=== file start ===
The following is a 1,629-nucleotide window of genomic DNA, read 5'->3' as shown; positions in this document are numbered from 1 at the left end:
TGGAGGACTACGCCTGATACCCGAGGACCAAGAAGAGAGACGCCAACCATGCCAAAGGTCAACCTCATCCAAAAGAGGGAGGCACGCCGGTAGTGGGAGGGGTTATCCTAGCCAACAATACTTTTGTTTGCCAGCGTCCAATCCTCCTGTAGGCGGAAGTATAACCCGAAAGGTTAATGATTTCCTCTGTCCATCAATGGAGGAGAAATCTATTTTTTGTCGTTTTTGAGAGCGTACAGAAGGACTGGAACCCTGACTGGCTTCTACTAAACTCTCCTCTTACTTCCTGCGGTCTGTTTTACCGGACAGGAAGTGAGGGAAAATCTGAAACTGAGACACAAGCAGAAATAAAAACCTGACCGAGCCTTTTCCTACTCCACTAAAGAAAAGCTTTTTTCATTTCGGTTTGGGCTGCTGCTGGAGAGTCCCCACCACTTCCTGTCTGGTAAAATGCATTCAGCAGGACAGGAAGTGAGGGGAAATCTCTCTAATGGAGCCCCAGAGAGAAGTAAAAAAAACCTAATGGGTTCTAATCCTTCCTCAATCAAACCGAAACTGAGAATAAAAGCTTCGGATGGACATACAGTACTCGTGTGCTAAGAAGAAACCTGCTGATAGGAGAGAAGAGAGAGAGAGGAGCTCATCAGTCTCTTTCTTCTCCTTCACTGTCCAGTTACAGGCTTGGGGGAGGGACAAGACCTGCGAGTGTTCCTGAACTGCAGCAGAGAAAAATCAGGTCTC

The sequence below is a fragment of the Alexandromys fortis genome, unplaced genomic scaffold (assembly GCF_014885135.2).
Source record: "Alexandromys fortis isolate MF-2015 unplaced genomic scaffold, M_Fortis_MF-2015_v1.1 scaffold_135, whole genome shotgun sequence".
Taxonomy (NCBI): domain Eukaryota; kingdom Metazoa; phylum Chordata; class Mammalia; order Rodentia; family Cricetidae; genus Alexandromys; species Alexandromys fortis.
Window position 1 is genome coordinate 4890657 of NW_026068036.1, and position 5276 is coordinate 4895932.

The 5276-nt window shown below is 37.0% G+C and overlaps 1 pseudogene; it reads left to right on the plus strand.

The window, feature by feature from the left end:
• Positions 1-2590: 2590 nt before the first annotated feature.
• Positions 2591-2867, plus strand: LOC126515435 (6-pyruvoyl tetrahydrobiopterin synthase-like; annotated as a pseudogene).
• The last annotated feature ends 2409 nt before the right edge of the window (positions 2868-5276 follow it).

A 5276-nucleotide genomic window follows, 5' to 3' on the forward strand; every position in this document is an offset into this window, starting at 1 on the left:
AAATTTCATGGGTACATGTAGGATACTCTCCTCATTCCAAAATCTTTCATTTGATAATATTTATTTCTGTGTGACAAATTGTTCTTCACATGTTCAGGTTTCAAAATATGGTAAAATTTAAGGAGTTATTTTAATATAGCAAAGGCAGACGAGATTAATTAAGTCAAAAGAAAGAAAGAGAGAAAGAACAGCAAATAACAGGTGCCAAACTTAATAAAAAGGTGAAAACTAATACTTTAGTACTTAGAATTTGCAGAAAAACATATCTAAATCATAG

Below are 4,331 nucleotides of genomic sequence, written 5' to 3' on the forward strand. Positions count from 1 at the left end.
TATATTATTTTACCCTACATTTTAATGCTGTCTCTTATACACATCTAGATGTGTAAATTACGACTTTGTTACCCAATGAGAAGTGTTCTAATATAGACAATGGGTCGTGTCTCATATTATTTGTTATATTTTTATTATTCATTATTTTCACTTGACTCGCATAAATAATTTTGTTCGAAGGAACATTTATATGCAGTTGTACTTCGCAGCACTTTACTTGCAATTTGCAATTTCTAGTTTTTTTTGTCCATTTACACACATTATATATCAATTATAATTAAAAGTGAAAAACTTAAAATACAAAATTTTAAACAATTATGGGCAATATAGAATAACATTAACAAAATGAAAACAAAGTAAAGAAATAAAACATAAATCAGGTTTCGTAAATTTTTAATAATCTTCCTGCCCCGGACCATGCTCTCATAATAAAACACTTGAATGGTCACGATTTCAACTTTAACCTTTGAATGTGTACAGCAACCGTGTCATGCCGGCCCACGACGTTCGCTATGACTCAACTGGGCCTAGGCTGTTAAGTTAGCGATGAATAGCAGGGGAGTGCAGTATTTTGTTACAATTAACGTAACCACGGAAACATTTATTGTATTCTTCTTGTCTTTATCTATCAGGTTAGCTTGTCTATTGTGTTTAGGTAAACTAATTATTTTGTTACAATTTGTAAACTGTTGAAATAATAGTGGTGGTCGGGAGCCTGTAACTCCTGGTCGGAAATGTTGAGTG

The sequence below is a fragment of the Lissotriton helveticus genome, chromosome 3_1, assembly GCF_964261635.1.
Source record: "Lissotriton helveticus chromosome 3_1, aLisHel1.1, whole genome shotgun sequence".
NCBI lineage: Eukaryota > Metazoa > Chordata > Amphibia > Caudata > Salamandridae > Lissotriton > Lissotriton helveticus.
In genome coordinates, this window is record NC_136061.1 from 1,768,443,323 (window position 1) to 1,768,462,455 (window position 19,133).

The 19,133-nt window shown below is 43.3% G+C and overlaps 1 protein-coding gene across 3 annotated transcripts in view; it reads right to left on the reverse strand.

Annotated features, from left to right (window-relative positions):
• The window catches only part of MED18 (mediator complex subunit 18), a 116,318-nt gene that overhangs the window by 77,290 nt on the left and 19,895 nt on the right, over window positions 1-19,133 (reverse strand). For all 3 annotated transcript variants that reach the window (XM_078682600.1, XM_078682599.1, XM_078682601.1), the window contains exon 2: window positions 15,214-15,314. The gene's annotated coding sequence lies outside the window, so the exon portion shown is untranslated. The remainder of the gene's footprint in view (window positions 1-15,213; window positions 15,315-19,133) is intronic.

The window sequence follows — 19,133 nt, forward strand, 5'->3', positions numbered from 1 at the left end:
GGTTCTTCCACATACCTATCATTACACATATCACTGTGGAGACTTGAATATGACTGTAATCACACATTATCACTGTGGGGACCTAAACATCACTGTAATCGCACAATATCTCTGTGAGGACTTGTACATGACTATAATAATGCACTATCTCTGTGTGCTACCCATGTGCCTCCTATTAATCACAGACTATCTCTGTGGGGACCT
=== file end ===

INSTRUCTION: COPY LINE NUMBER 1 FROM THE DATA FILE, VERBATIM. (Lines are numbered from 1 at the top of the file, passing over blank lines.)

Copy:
The following is a 1,629-nucleotide window of genomic DNA, read 5'->3' as shown; positions in this document are numbered from 1 at the left end: